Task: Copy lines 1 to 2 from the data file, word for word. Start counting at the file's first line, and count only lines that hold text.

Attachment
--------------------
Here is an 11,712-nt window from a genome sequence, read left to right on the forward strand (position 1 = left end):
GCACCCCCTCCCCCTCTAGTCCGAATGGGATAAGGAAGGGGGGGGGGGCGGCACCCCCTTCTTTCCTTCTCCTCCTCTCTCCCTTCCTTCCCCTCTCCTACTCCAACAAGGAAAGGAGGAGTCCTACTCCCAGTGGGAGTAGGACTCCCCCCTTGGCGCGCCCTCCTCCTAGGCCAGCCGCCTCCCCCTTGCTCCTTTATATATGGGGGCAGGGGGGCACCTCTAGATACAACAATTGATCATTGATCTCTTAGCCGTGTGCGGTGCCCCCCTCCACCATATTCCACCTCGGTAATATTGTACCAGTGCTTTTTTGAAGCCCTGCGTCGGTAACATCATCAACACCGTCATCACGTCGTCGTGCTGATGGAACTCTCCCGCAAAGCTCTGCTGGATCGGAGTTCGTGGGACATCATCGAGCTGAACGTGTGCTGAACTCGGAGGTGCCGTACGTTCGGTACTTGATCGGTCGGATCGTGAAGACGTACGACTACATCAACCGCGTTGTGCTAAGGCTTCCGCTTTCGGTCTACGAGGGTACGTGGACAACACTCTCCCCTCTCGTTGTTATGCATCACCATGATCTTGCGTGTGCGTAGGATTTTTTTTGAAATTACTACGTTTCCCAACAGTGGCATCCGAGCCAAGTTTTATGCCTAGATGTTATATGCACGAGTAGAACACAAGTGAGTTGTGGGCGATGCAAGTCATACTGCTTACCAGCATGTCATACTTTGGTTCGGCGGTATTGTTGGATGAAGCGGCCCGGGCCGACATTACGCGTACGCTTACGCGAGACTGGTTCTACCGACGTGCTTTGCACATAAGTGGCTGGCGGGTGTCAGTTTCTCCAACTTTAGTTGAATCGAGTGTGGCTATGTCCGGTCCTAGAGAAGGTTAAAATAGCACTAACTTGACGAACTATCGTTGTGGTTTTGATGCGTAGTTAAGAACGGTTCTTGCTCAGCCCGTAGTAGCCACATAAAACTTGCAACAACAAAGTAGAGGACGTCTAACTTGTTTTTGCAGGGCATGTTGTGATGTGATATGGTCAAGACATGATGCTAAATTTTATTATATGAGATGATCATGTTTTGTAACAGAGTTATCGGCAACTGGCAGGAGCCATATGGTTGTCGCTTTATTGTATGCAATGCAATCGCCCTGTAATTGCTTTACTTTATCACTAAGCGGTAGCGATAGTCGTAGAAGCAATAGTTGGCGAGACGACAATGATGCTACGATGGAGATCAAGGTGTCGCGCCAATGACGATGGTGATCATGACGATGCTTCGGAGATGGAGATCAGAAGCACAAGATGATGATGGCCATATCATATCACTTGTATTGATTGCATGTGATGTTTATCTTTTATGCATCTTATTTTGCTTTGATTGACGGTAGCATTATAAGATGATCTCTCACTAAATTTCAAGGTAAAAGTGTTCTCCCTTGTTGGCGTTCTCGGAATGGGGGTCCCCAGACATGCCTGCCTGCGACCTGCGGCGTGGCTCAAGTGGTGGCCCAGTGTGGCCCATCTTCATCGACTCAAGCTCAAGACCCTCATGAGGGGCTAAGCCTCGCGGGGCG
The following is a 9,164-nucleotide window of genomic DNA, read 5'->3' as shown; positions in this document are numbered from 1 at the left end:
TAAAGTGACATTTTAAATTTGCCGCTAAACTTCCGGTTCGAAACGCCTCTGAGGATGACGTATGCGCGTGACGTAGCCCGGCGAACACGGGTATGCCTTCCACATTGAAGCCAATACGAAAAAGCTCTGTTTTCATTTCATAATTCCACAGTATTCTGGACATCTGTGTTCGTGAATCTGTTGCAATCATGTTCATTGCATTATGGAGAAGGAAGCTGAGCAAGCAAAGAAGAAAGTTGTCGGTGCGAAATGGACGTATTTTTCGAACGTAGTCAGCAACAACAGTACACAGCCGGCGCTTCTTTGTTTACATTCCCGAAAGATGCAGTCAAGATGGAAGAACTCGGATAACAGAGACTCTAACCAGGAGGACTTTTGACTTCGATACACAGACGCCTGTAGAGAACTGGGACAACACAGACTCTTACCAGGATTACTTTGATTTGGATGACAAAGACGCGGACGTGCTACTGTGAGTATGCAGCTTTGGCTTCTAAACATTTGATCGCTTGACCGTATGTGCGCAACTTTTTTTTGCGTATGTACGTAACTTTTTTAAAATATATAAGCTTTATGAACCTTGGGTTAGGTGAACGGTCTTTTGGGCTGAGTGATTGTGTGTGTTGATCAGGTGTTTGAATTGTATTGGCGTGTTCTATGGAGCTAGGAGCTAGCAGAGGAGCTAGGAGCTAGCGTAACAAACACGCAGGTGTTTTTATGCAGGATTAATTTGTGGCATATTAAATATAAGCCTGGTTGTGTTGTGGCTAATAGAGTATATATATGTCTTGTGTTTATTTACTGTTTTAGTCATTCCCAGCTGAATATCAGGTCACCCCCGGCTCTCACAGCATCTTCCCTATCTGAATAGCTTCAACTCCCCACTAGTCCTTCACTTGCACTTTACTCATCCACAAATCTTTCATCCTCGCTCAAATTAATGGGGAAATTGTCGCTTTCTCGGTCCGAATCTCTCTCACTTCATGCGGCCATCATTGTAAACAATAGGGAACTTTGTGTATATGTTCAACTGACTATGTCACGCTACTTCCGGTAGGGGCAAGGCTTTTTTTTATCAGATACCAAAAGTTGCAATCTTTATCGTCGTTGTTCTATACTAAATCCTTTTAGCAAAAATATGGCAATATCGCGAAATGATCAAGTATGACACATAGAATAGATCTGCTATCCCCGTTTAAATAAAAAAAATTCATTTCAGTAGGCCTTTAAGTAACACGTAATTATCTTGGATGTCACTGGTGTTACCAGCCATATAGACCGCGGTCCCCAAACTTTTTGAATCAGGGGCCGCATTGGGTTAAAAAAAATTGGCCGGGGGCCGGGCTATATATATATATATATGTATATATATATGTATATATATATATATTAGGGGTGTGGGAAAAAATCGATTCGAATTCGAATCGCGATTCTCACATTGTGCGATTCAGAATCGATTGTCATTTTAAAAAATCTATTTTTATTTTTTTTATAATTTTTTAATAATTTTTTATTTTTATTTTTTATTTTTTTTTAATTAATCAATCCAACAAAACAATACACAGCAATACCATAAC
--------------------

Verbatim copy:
Here is an 11,712-nt window from a genome sequence, read left to right on the forward strand (position 1 = left end):
GCACCCCCTCCCCCTCTAGTCCGAATGGGATAAGGAAGGGGGGGGGGGCGGCACCCCCTTCTTTCCTTCTCCTCCTCTCTCCCTTCCTTCCCCTCTCCTACTCCAACAAGGAAAGGAGGAGTCCTACTCCCAGTGGGAGTAGGACTCCCCCCTTGGCGCGCCCTCCTCCTAGGCCAGCCGCCTCCCCCTTGCTCCTTTATATATGGGGGCAGGGGGGCACCTCTAGATACAACAATTGATCATTGATCTCTTAGCCGTGTGCGGTGCCCCCCTCCACCATATTCCACCTCGGTAATATTGTACCAGTGCTTTTTTGAAGCCCTGCGTCGGTAACATCATCAACACCGTCATCACGTCGTCGTGCTGATGGAACTCTCCCGCAAAGCTCTGCTGGATCGGAGTTCGTGGGACATCATCGAGCTGAACGTGTGCTGAACTCGGAGGTGCCGTACGTTCGGTACTTGATCGGTCGGATCGTGAAGACGTACGACTACATCAACCGCGTTGTGCTAAGGCTTCCGCTTTCGGTCTACGAGGGTACGTGGACAACACTCTCCCCTCTCGTTGTTATGCATCACCATGATCTTGCGTGTGCGTAGGATTTTTTTTGAAATTACTACGTTTCCCAACAGTGGCATCCGAGCCAAGTTTTATGCCTAGATGTTATATGCACGAGTAGAACACAAGTGAGTTGTGGGCGATGCAAGTCATACTGCTTACCAGCATGTCATACTTTGGTTCGGCGGTATTGTTGGATGAAGCGGCCCGGGCCGACATTACGCGTACGCTTACGCGAGACTGGTTCTACCGACGTGCTTTGCACATAAGTGGCTGGCGGGTGTCAGTTTCTCCAACTTTAGTTGAATCGAGTGTGGCTATGTCCGGTCCTAGAGAAGGTTAAAATAGCACTAACTTGACGAACTATCGTTGTGGTTTTGATGCGTAGTTAAGAACGGTTCTTGCTCAGCCCGTAGTAGCCACATAAAACTTGCAACAACAAAGTAGAGGACGTCTAACTTGTTTTTGCAGGGCATGTTGTGATGTGATATGGTCAAGACATGATGCTAAATTTTATTATATGAGATGATCATGTTTTGTAACAGAGTTATCGGCAACTGGCAGGAGCCATATGGTTGTCGCTTTATTGTATGCAATGCAATCGCCCTGTAATTGCTTTACTTTATCACTAAGCGGTAGCGATAGTCGTAGAAGCAATAGTTGGCGAGACGACAATGATGCTACGATGGAGATCAAGGTGTCGCGCCAATGACGATGGTGATCATGACGATGCTTCGGAGATGGAGATCAGAAGCACAAGATGATGATGGCCATATCATATCACTTGTATTGATTGCATGTGATGTTTATCTTTTATGCATCTTATTTTGCTTTGATTGACGGTAGCATTATAAGATGATCTCTCACTAAATTTCAAGGTAAAAGTGTTCTCCCTTGTTGGCGTTCTCGGAATGGGGGTCCCCAGACATGCCTGCCTGCGACCTGCGGCGTGGCTCAAGTGGTGGCCCAGTGTGGCCCATCTTCATCGACTCAAGCTCAAGACCCTCATGAGGGGCTAAGCCTCGCGGGGCG